Educator Features

SCUBA Divers and Satellites
08.18.05
Divers near a coral reef
What do satellites and SCUBA gear have in common?

Both are tools used by a group of students who are studying the condition of coral reefs near Florida. SCUBA Scouts, a group of 12- to 18-year-old boys and girls from the Tampa/St. Petersburg area, are involved in a long-term project to monitor transplanted coral reefs in Tampa Bay and the Gulf of Mexico.

Image to left: SCUBA Scout divers inspect a coral reef near Florida. Credit: NASA

Coral reefs provide a habitat for a diverse population of marine plants and animals. They also protect the coast from storms, and help form Florida's sandy beaches. Since the group's formation in 2001, the SCUBA Scouts have visited the reefs on a monthly basis to evaluate their condition and determine the impact human activities have had on the corals and their habitat. Working with the students are a variety of volunteers, including SCUBA instructors, marine biologists and government officials involved in marine sanctuary preservation.

In addition to their training in SCUBA techniques, the youths have learned the proper scientific procedures for collecting and analyzing the data used in their study. They record data such as water temperature and salinity, monitor fish populations and record conditions with photographs and video. The SCUBA Scouts also help the coral reefs recover when they are damaged. They transplant coral to damaged areas, working with the National Oceanic and Atmospheric Administration as part of NOAA's Coral Rescue and Salvage program. The transplanted coral helps the reefs regenerate.

Astronaut eating dinner at table in front of underwater window
During the summer months, the SCUBA Scouts conduct underwater marine science projects in the Florida Keys. Recently, they visited Aquarius, the world's only undersea science laboratory, located 5.6 kilometers (3.5 miles) offshore, near Key Largo. The youths conducted a 15-meter (50-foot) dive to visit Aquarius and meet with the researchers staying in the habitat.

Image to right: Astronaut Michael Barratt was an "aquanaut" on NASA's NEEMO-7 crew. Credit: NASA

Aquarius is also used by NASA, which uses the underwater habitat to learn more about spaceflight. In the NASA Extreme Environment Mission Operations (NEEMO) program, astronauts live in the confined habitat of Aquarius, which in some way resembles living in the similarly confined habitat of a spacecraft. Through the program, astronauts learn more about living in space without leaving the Earth.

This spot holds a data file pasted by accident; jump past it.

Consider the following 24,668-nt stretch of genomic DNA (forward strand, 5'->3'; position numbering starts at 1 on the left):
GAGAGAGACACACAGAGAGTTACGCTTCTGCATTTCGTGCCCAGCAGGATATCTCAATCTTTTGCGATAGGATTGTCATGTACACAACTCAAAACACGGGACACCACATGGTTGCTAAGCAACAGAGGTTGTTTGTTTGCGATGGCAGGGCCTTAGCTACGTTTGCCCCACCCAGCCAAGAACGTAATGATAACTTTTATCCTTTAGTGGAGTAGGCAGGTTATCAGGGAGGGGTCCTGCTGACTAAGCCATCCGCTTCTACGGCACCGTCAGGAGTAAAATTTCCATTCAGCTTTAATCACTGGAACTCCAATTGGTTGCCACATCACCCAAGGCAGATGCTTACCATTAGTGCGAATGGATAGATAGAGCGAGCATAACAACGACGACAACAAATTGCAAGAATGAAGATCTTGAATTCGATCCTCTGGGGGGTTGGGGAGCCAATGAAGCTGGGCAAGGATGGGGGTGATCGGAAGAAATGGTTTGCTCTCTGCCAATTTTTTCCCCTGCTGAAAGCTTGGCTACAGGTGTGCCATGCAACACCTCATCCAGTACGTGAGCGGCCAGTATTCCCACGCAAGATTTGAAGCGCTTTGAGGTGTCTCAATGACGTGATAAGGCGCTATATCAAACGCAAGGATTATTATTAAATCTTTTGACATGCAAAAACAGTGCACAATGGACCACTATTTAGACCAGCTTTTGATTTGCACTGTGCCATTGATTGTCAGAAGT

Satellite image of a reef near Florida
After meeting some of those astronauts during a visit to Aquarius, SCUBA Scouts leaders contacted NASA about the possibility of a partnership. When they found out about the scouts' coral reef program, NASA's Ames Research Center provided them with airborne imagery of the areas they are studying. The youths use the images to compare what can be seen from above with what they find at sea level and underwater. They also use them to track changes in the areas since the images were taken; in particular, the damage caused by the hurricanes that struck Florida last year.

Image to left: NASA Ames provided the scouts with airborne imagery of the reef sites. Credit: NASA

SCUBA Scout leader Dave Olson said that the partnership not only provided the SCUBA Scouts a new angle for looking at reef conditions, but it gave them a new understanding of the broad range of NASA's mission. He said that he hopes the two organizations can continue working together in the future.


Some of today's youths will be the ones to explore other worlds in the future, but the SCUBA Scouts show that you can make a difference in our world, today!

Related Resources
SCUBA Scouts
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NOAA
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NASA NEEMO
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David Hitt/NASA Educational Technology Services